[
                        (./ResultType/Type[@Array='true'])
                        and
                        (./Block/BlockStatement/Statement/ReturnStatement/Expression/PrimaryExpression/PrimaryPrefix/Literal/NullLiteral)
                        ]
                    
                
Example(s):
public class Example {
    // Not a good idea...
    public int[] badBehavior() {
                   // ...
        return null;
    }

    // Good behavior
    public String[] bonnePratique() {
      //...
     return new String[0];
    }
}
            

AbstractClassWithoutAnyMethod

Since: PMD 4.2

If an abstract class does not provides any methods, it may be acting as a simple data container that is not meant to be instantiated. In this case, it is probably better to use a private or protected constructor in order to prevent instantiation than make the class misleadingly abstract.

                    
//ClassOrInterfaceDeclaration[
	(@Abstract = 'true')
	and
	(count(//MethodDeclaration) + count(//ConstructorDeclaration) = 0)
]
                    
                
Example(s):
            
public class abstract Example {
	String field;
	int otherField;
}
            
        

TooFewBranchesForASwitchStatement

Since: PMD 4.2

Switch statements are indended to be used to support complex branching behaviour. Using a switch for only a few cases is ill-advised, since switches are not as easy to understand as if-then statements. In these cases use the if-then statement to increase code readability.

                    
//SwitchStatement[
	(count(.//SwitchLabel) < $minimumNumberCaseForASwitch)
]
                    
                
Example(s):
            
// With a minimumNumberCaseForASwitch of 3	    
public class Foo {
	public void bar() {
		switch (condition) {
             		case ONE:
	        	        instruction;
				break;
	        	default:
				break; // not enough for a 'switch' stmt, a simple 'if' stmt would have been more appropriate
		}
	}
}
            
        

This rule has the following properties:

Name Default Value Description
minimumNumberCaseForASwitch 3 Minimum number of branches for a switch

LogicInversion

Since: PMD 5.0

Use opposite operator instead of negating the whole expression with a logic complement operator.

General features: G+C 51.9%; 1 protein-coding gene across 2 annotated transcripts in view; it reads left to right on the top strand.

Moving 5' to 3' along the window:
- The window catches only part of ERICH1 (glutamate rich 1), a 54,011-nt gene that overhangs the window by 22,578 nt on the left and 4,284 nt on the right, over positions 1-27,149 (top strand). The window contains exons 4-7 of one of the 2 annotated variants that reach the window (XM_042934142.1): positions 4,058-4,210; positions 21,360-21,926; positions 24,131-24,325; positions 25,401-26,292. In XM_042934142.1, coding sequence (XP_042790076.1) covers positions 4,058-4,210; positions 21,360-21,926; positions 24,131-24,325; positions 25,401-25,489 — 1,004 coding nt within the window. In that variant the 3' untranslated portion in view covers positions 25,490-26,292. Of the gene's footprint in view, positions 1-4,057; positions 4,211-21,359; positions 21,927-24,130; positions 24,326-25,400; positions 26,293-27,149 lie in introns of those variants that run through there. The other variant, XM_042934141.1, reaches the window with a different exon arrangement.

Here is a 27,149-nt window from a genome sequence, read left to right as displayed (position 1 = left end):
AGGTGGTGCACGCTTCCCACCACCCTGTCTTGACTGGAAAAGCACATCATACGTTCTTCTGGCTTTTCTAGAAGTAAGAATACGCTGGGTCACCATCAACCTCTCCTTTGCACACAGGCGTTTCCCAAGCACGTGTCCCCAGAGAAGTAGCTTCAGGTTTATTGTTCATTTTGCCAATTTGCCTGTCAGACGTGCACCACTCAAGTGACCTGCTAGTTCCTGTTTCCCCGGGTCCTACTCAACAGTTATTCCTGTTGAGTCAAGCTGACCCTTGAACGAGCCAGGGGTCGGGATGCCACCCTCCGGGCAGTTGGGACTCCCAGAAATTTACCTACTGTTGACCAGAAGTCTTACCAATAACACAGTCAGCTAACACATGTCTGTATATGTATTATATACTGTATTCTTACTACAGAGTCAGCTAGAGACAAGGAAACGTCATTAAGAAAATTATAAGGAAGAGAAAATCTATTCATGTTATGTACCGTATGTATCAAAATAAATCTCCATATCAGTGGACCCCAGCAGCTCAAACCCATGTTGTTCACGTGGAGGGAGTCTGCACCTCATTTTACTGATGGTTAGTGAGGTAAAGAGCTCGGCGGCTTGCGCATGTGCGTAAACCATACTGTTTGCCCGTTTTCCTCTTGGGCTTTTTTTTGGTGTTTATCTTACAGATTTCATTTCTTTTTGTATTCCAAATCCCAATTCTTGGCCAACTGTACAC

//UnaryExpressionNotPlusMinus[@Image='!']/PrimaryExpression/PrimaryPrefix/Expression[EqualityExpression or RelationalExpression]
          
          
Example(s):
    
public boolean bar(int a, int b) {

	if (!(a == b)) // use !=
         return false;

	if (!(a < b)) // use >=
         return false;

	return true;
}
    
    

UseVarargs

Since: PMD 5.0

Java 5 introduced the varargs parameter declaration for methods and constructors. This syntactic sugar provides flexibility for users of these methods and constructors, allowing them to avoid having to deal with the creation of an array.

//FormalParameters/FormalParameter[position()=last() and @Array='true' and @Varargs='false']
					
Example(s):
public class Foo {
   public void foo(String s, Object[] args) {
      // Do something here...
   }

   public void bar(String s, Object... args) {
      // Ahh, varargs tastes much better...
   }
}
        

FieldDeclarationsShouldBeAtStartOfClass

Since: PMD 5.0

Fields should be declared at the top of the class, before any method declarations, constructors, initializers or inner classes.

          
//ClassOrInterfaceBody/ClassOrInterfaceBodyDeclaration/FieldDeclaration
 [count(../preceding-sibling::ClassOrInterfaceBodyDeclaration/child::*[1][name() != 'FieldDeclaration' and name() != 'Annotation']) > 0]
          
        
Example(s):
      
public class HelloWorldBean {

  // Field declared before methods / inner classes - OK
  private String _thing;

  public String getMessage() {
    return "Hello World!";
  }

  // Field declared after methods / inner classes - avoid this
  private String _fieldInWrongLocation;
}
      
    

GodClass

Since: PMD 5.0

The God Class rule detects the God Class design flaw using metrics. God classes do too many things, are very big and overly complex. They should be split apart to be more object-oriented. The rule uses the detection strategy described in "Object-Oriented Metrics in Practice". The violations are reported against the entire class. See also the references: Michele Lanza and Radu Marinescu. Object-Oriented Metrics in Practice: Using Software Metrics to Characterize, Evaluate, and Improve the Design of Object-Oriented Systems. Springer, Berlin, 1 edition, October 2006. Page 80.

This rule is defined by the following Java class:net.sourceforge.pmd.lang.java.rule.design.GodClassRule